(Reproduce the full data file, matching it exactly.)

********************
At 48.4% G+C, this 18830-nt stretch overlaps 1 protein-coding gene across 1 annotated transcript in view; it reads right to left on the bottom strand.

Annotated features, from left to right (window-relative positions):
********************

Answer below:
At 48.4% G+C, this 18830-nt stretch overlaps 1 protein-coding gene across 1 annotated transcript in view; it reads right to left on the bottom strand.

Annotated features, from left to right (window-relative positions):